Homeland Security
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Homeland Security

School Shootings: Who, When, and Where

Lockdowns and active shooter drills are now a common occurrence in American schools. Children huddle on classroom floors while heavily armed police officers methodically clear the building in search of a shooter.

To bolster security before shootings happen, school systems are adding armed guards, metal detectors, digital ID cards, bulletproof doors and windows, AI connected CCTV systems, and even James Bond-style smoke screens built into the hallway ceilings. All of these investments are intended to stop the next school shooting…but would they have stopped previous shootings?

The K-12 School Shooting Database (www.chds.us/ssdb) provides detailed information about more than 1,300 incidents in which a gun has been banished, fired, or a bullet has struck school property — from 1970 to present. If a school system is considering adding bulletproof classroom doors, school administrators should review the historical incidents to determine how many deaths or injuries would have been prevented by a bulletproof door.

Comparing the information in the K-12 SSDB to the protective measures that are being proposed for schools can provide insights into the potential effectiveness (or ineffectiveness) of these investments. The database offers more than 100,000 data points for analysis. Here are three examples that jump out from just looking at the interactive charts.

Most School Shooters are Current Students

The majority of school shootings are carried out by current students. This alone creates a challenge for high tech school security systems designed to prevent unauthorized access…because the shooter will have access. Since most school shootings involve students who will be automatically authorized enter, what is the benefit of the investment in the new system?

The same problem applies to the outwardly very sensible idea of having students go through lockdown and safety drills. Unfortunately, a student shooter will be familiar with the school’s security procedures because he or she (yes, there are female school shooters) has been trained in the security procedures. A student shooter will know the code words given over the PA system, which area of the school to take refuge in, places that are hardest to secure (gym, cafeteria, auditorium), and even how to barricade the classroom door if he or she decides to take hostages (it has happened 42 times). A school system may have unknowingly purchased lockdown equipment that could even aid the next shooter in blocking police from entering the classroom!

Beyond students, people who are allowed to be on or around the campus — parents, former students, relatives, community members using the school for recreational activities, and teachers — are the people who are involved in school shootings not committed by students. In some areas, non-students even get training in security procedures.

Bottom line: High tech school security measures that are focused on access control to the school will have little impact on stopping the majority of shooters who are allowed to be at the facility and most shooters will know the lockdown plan.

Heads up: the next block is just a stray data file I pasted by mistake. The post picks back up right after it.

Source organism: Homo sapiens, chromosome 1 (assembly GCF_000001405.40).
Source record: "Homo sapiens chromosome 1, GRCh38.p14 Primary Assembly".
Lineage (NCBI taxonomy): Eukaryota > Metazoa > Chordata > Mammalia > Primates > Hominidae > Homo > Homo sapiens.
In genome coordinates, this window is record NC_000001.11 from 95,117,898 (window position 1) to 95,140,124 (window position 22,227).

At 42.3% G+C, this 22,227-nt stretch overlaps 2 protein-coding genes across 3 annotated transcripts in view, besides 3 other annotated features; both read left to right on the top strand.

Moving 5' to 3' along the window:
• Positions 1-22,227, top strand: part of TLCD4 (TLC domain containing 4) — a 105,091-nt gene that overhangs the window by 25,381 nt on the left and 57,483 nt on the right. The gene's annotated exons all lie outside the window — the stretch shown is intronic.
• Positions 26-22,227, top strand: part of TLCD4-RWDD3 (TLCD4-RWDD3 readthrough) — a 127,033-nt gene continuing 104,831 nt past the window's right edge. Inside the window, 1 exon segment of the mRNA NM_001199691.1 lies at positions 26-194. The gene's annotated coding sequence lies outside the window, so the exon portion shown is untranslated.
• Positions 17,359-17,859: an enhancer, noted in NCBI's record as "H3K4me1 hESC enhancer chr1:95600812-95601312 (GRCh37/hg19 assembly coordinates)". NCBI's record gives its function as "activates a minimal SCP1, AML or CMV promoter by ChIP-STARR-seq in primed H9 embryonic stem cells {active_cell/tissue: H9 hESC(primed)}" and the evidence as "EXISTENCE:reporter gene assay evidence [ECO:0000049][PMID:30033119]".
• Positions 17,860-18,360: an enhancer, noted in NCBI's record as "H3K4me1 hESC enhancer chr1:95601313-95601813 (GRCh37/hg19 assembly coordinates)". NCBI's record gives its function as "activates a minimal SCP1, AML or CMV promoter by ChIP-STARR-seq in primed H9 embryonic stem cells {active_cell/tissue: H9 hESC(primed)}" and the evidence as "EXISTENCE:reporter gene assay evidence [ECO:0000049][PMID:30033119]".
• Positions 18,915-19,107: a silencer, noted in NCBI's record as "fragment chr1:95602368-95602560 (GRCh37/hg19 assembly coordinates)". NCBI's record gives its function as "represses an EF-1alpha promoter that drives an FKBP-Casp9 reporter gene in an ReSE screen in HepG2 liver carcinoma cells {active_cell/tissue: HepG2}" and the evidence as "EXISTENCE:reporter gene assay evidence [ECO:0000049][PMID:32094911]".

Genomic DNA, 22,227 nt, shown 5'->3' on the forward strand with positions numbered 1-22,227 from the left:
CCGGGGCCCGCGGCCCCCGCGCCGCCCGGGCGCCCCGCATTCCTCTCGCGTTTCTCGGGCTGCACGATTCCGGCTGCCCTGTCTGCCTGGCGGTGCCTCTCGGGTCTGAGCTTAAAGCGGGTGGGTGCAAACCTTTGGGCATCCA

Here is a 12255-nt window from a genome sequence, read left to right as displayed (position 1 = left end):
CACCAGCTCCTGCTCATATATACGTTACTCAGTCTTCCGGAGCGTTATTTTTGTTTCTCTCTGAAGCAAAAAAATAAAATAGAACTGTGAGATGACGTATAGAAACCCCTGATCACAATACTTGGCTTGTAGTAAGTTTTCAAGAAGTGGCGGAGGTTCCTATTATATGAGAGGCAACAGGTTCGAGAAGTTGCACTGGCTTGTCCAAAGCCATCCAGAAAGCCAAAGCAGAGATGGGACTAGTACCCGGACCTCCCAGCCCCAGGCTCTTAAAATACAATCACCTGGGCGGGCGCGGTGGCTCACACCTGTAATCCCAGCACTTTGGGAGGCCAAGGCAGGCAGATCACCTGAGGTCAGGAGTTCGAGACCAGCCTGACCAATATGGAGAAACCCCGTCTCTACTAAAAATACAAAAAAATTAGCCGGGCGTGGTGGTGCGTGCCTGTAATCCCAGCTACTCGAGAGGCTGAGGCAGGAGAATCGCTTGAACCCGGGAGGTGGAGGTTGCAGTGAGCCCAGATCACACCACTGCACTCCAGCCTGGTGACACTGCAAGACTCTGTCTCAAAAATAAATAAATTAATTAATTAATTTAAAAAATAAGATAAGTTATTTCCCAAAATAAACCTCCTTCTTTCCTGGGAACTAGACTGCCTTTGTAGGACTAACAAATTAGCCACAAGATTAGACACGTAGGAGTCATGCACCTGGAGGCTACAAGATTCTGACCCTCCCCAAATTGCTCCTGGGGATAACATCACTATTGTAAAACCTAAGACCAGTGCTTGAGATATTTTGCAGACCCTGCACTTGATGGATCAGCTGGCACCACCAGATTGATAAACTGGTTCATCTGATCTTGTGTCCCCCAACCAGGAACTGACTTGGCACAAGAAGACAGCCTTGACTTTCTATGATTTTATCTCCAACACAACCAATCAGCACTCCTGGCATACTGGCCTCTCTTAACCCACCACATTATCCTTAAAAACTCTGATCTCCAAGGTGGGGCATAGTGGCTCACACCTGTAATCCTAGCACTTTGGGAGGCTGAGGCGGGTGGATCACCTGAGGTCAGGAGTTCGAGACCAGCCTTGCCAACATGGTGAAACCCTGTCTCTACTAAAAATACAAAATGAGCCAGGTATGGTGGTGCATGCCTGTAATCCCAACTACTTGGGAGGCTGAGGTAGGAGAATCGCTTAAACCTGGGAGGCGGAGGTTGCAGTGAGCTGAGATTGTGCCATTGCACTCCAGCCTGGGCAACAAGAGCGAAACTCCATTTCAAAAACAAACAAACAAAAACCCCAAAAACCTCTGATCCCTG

Most Shootings Are Outside of the School Building

Adding metal detectors to screen students entering buildings, fortifying doors and windows, and classroom lockdowns are ineffective security measures if a shooting occurs outside the walls of a school building. More than half of school shootings happen outdoors on school property. How does a school lock down an athletic field or parking lot? How does a school screen for weapons around the entire perimeter of the property?

Looking at where school shootings happen is critical to determine how effective security measures will be. Adding smoke screens to hallways is not going to stop a shooter outside a school’s front doors.

During the School Day

If a school system is going to add armed guards to patrol a school, are they going to work 7am-3pm when the school is open? 30% of school shootings occur after the end of the school day. Schools are public places that host sporting events, dances, and parties. Members of the community use school facilities for athletics and recreation. Just because the school day is done, there’s no guarantee that students are off school property.

How is a school locked down when classes aren’t in session? Are non-students who are gathered at the school for after hours activities also trained in lockdown procedures? Would a lockdown make any difference in protecting the occupants?

Increasing security at a school requires looking at the data from past incidents to understand the different reasons shootings occur and when they happen.

Explore the Database

These are only three example of how data from the +1,300 incidents in the K-12 School Shooting Database can be used. For more information, click “view the data” on the website. The raw data is also available for download.

The K-12 School Shooting Database is a product of the Homeland Security Advanced Thinking Program (HSx) sponsored by the Center for Homeland Defense and Security. Follow us on twitter @k12ssdb.

David Riedman is an expert in critical infrastructure protection, homeland security policy, and emergency management. He is a co-founder of the Center for Homeland Defense and Security’s Advanced Thinking and Experimentation (HSx) Program at the Naval Postgraduate School.



A Platform by the Center for Homeland Defense and Security For Radical Homeland Security Experimentation. Editorial guidelines (Publication does not equal endorsement): http://www.goo.gl/lPfoNG

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David Riedman

Creator of K-12 School Shooting Database (k12ssdb.org) and Ph.D. student at the University of Central Florida https://www.linkedin.com/in/david-riedman